The U.S. Drug Enforcement Administration, the Department of Homeland Security and other agencies deferred comment on Monday to the State Department, which said it looks forward to "continued close cooperation."
Security and the economy remain the top themes between the two countries. But many analysts have speculated for months about likely changes in the security relationship under new President Enrique Pena Nieto, whose Institutional Revolutionary Party, or PRI, has always favored central political and bureaucratic control.
Wearied by a six-year offensive against organized crime that took an estimated 70,000 lives and saw the disappearance of thousands more, Mexico has sought to change its message and image since Pena Nieto took office Dec. 1 with an aggressive agenda for reform. That includes focusing on trade and increased economic integration with the U.S. as Mexico experiences a boom in manufacturing and worldwide buzz about its competitive edge over China and Brazil.
"What we are striving for in Mexico is to convert the North American region into the most competitive and the most dynamic region of the world. That means that certainly there will be integration of the economy," Alcocer said.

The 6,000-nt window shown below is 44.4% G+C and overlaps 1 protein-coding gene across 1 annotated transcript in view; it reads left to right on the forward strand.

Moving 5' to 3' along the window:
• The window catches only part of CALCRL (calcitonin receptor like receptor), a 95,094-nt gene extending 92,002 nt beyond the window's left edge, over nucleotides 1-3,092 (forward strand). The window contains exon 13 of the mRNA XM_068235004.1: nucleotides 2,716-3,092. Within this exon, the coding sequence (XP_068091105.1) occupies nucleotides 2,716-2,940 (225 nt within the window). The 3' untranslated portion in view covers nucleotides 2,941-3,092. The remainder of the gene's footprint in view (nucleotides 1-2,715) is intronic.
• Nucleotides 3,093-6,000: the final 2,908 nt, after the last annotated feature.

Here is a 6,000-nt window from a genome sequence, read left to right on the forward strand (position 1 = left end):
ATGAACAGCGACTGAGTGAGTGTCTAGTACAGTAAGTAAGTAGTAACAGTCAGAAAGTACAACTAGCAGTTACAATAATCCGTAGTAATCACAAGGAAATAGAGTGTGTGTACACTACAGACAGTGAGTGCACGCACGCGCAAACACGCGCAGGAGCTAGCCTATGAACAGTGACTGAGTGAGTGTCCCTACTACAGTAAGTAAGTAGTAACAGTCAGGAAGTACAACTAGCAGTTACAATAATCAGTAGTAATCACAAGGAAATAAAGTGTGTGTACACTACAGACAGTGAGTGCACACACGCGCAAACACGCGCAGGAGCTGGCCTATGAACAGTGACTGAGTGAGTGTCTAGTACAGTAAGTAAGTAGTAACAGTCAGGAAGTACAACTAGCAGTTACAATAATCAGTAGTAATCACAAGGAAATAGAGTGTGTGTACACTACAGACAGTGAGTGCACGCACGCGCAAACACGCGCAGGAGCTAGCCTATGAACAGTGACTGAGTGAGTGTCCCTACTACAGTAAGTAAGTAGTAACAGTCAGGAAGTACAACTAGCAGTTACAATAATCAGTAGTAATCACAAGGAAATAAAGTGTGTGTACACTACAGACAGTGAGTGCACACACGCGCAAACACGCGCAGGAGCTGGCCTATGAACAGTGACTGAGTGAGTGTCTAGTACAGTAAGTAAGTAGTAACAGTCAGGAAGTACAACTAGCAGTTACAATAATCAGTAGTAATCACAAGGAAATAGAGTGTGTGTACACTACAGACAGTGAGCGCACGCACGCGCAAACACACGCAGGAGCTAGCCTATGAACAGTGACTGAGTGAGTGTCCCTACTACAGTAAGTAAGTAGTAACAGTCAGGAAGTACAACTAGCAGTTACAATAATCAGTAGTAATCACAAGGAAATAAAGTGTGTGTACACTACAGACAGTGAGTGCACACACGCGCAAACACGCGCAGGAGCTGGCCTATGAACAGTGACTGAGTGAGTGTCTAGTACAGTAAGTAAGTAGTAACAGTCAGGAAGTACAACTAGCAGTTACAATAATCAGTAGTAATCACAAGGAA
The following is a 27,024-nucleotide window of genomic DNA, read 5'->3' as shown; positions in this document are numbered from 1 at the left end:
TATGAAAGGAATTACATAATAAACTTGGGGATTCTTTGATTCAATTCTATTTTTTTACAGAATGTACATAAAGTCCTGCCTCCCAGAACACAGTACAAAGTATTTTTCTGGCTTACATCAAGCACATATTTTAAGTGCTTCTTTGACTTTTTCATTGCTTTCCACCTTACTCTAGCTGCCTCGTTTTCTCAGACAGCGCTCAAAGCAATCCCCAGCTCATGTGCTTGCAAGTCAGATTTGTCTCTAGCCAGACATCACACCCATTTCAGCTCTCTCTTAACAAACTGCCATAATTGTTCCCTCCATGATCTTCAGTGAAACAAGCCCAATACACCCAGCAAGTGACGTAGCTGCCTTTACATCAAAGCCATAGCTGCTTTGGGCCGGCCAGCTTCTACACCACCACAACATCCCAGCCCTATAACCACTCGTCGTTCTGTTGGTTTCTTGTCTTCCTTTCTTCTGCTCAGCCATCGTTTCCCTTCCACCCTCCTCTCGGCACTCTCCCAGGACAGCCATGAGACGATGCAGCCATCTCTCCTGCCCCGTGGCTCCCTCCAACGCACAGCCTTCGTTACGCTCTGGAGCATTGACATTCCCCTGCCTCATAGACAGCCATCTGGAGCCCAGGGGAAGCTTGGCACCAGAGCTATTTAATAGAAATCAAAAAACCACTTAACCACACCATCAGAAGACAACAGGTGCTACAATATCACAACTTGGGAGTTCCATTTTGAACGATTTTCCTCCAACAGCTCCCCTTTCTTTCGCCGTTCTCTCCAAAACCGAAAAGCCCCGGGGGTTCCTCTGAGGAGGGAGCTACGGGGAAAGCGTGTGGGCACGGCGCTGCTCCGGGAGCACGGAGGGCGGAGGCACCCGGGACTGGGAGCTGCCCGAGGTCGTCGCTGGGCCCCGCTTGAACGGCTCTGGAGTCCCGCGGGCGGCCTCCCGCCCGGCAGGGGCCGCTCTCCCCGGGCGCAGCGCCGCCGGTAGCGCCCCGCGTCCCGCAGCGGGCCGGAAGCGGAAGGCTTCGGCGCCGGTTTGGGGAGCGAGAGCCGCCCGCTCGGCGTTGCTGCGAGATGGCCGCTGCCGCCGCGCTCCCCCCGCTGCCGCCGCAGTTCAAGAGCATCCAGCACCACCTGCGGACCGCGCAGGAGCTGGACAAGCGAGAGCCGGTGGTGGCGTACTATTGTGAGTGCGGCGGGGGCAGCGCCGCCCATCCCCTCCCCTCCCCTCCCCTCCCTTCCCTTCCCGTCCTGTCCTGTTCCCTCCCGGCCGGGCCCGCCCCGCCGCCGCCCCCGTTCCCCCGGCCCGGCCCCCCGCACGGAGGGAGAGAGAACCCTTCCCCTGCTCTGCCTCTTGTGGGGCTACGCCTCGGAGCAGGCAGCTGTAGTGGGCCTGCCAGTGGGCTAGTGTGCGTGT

Pena Nieto's the meeting with Obama "will allow us to revive a relationship that is more balanced and diversified, much broader and deeper," he said.
U.S. officials are echoing the message.
Bilateral trade amounted to nearly $500 billion last year, more than four times what it was only 20 years ago, and Mexico is the most important export market for 22 of 50 U.S. states, both countries' top diplomats said at an April 19 meeting preparing for Obama's trip.
"We don't want to define this relationship with Mexico or with other countries in the context of security or counter-narcotics trafficking," U.S. Secretary of State John Kerry said then. "We want to define it much larger in the context of our citizens' economic needs and our capacity to do more on the economic frontier."